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Of course it adds up. This isn't a real problem, which is why you at best only have half a dozen cases nationwide.
You recognize however it is becoming more common and will lead to an increase in prevalence?



(May the record show I actually dont give a shit for any sport other than MMA or Boxing so I don't actually care about high school sports. I have zero interest in watching a bio male beat the shit out of a female.)
 

Huey Grey

HR Legend
Jan 15, 2013
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You recognize however it is becoming more common and will lead to an increase in prevalence?



(May the record show o actually dont give a shit foe any sport other than MMA or Boxing so I don't actually care about high school sports. I have zero interest in watching a bio male beat the shit out of a female.)
You have no evidence it's becoming more common. The fact that you have to use the entire nation to find cases, have to use every sport, and have to use multiple years only proves that this isn't a real thing.
 
Mar 11, 2020
18,695
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113
You have no evidence it's becoming more common. The fact that you have to use the entire nation to find cases, have to use every sport, and have to use multiple years only proves that this isn't a real thing.
You don't think there is evidence to prove gender transitions are happening at a higher rate and earlier than ever before?
 

gohawks50

HR Heisman
Gold Member
Dec 28, 2010
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Please tell me where is a law that you have to take feminizing hormones to call yourself transgender. Identifying as a woman is all that is needed. Please point me to the rules that say otherwise. Luka Garza could have identified as a woman and demanded to play for the womens team last year. All you have to do is say "I identify as a woman"
No Luka could not have played on the women's team last year.

2011 NCAA Policy on Transgender Student-Athlete Participation

The following policies clarify the participation of transgender student-athletes undergoing hormonal treatment for gender transition:

1. A trans male (FTM) student-athlete who has received a medical exception for treatment with testosterone for diagnosed Gender Identity Disorder or gender dysphoria and/or Transsexualism, for purposes of NCAA competition may compete on a men’s team, but is no longer eligible to compete on a women’s team without changing that team status to a mixed team.

2. A trans female (MTF) student-athlete being treated with testosterone suppression medication for Gender Identity Disorder or gender dysphoria and/or Transsexualism, for the purposes of NCAA competition may continue to compete on a men’s team but may not compete on a women’s team without changing it to a mixed team status until completing one calendar year of testosterone suppression treatment.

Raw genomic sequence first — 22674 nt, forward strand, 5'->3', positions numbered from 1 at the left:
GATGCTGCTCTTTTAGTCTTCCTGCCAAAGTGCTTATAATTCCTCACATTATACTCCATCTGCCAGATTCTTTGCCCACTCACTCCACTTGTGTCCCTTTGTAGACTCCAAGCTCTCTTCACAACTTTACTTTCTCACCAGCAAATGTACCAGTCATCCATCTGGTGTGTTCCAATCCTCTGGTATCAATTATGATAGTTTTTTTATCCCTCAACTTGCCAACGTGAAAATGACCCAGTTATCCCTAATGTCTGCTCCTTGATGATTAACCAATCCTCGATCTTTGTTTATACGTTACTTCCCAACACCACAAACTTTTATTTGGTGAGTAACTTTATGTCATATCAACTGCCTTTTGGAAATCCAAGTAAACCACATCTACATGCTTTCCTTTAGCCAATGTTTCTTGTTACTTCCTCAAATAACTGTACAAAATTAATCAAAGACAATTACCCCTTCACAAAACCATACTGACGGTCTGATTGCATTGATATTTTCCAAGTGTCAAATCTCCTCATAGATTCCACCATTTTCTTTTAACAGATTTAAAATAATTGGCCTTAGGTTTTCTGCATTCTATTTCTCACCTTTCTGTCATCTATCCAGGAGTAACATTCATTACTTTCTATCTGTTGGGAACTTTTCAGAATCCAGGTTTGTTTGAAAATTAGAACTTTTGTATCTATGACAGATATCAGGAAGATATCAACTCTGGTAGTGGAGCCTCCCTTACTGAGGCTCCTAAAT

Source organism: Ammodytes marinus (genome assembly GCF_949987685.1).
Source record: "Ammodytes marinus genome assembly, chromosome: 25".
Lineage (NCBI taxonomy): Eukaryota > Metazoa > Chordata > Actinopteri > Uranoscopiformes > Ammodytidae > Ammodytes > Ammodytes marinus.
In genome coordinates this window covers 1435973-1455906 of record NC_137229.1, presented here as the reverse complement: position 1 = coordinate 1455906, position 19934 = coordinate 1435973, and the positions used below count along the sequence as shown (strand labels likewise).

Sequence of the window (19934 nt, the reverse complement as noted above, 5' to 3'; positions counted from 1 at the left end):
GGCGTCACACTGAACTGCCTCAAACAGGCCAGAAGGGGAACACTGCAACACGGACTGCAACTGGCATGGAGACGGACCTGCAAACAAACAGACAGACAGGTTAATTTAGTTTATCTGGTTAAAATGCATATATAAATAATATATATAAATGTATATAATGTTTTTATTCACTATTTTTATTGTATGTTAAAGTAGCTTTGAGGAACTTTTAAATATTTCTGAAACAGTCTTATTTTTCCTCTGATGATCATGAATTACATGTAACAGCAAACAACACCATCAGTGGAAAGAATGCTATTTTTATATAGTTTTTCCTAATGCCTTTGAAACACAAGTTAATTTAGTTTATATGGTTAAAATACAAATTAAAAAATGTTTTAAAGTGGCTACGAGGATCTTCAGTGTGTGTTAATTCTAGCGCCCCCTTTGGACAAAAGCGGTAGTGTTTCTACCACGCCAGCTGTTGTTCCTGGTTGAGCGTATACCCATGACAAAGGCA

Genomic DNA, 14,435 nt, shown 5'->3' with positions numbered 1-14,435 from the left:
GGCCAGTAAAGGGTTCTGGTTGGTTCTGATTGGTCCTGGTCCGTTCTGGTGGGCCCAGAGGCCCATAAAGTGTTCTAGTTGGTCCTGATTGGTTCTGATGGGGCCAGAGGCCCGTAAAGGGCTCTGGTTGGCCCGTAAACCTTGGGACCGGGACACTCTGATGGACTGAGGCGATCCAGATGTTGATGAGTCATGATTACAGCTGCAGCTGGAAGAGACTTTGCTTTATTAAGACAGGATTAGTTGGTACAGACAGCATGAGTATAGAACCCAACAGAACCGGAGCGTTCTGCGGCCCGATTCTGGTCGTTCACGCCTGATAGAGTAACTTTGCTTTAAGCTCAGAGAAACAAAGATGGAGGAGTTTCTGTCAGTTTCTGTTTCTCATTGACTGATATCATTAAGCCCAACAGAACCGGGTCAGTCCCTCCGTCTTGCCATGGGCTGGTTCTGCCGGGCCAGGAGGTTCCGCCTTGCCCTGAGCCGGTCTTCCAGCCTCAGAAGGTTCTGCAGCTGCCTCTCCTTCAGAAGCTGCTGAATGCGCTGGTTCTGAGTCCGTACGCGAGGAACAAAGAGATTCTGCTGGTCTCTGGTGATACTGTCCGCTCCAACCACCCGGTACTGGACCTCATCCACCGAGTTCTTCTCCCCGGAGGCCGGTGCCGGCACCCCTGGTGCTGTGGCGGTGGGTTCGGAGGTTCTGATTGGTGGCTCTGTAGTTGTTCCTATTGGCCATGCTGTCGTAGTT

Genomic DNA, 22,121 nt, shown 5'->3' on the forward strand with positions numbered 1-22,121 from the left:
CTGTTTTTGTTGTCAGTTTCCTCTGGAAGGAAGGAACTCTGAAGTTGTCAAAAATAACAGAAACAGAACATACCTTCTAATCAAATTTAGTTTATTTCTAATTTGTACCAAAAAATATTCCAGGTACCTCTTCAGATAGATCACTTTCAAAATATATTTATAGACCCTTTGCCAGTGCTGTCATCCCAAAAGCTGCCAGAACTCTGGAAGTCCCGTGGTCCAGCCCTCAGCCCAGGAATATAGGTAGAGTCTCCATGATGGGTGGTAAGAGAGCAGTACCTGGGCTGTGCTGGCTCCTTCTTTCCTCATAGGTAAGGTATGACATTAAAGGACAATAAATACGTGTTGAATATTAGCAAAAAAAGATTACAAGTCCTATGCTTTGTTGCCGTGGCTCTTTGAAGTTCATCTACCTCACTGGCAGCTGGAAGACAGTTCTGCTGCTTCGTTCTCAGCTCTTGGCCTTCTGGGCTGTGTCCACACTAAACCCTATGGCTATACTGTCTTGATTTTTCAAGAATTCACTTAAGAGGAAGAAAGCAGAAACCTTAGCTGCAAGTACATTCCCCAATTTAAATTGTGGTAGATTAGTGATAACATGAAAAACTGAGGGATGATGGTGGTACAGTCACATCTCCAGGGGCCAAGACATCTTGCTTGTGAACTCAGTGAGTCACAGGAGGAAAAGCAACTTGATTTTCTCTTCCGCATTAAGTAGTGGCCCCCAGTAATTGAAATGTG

Any transgender student-athlete who is not taking hormone treatment related to gender transition may participate in sex-separated sports activities in accordance with his or her assigned birth gender.

• A trans male (FTM) student-athlete who is not taking testosterone related to gender transition may participate on a men’s or women’s team.

• A trans female (MTF) transgender student-athlete who is not taking hormone treatments related to gender transition may not compete on a women’s team.


Starting this year new requirements have been added as follows:

2022 Updated Transgender Athlete Policy

From the NCAA news release: "The policy is effective starting with the 2022 winter championships. Transgender student-athletes will need to document sport-specific testosterone levels beginning four weeks before their sport's championship selections. Starting with the 2022-23 academic year, transgender student-athletes will need documented levels at the beginning of their season and a second documentation six months after the first. They will also need documented testosterone levels four weeks before championship selections. Full implementation would begin with the 2023-24 academic year."

"The updated NCAA policy calls for transgender participation for each sport to be determined by the policy for the national governing body of that sport, subject to ongoing review and recommendation by the NCAA Committee on Competitive Safeguards and Medical Aspects of Sports to the Board of Governors. If there is no NGB policy for a sport, that sport's international federation policy would be followed. If there is no international federation policy, previously established IOC policy criteria (2015 Consensus Statement) would be followed."

 
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Hawki97

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Dec 16, 2001
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Iowa City, IA

Opinion: Preserving girls sports does not mean excluding transgender athletes

Gender identity shouldn’t play a role in the opportunities we are allowed. Everyone deserves equality, respect, and support, values that lie within the heart of Iowa girls sports.

Ashlyn Keeney
Guest columnist

My name is Ashlyn Keeney, and I am a senior high school student highly involved in the sports of track and field and cross country. I am writing to give a perspective as a female high school athlete regarding the debate of transgender women in sports.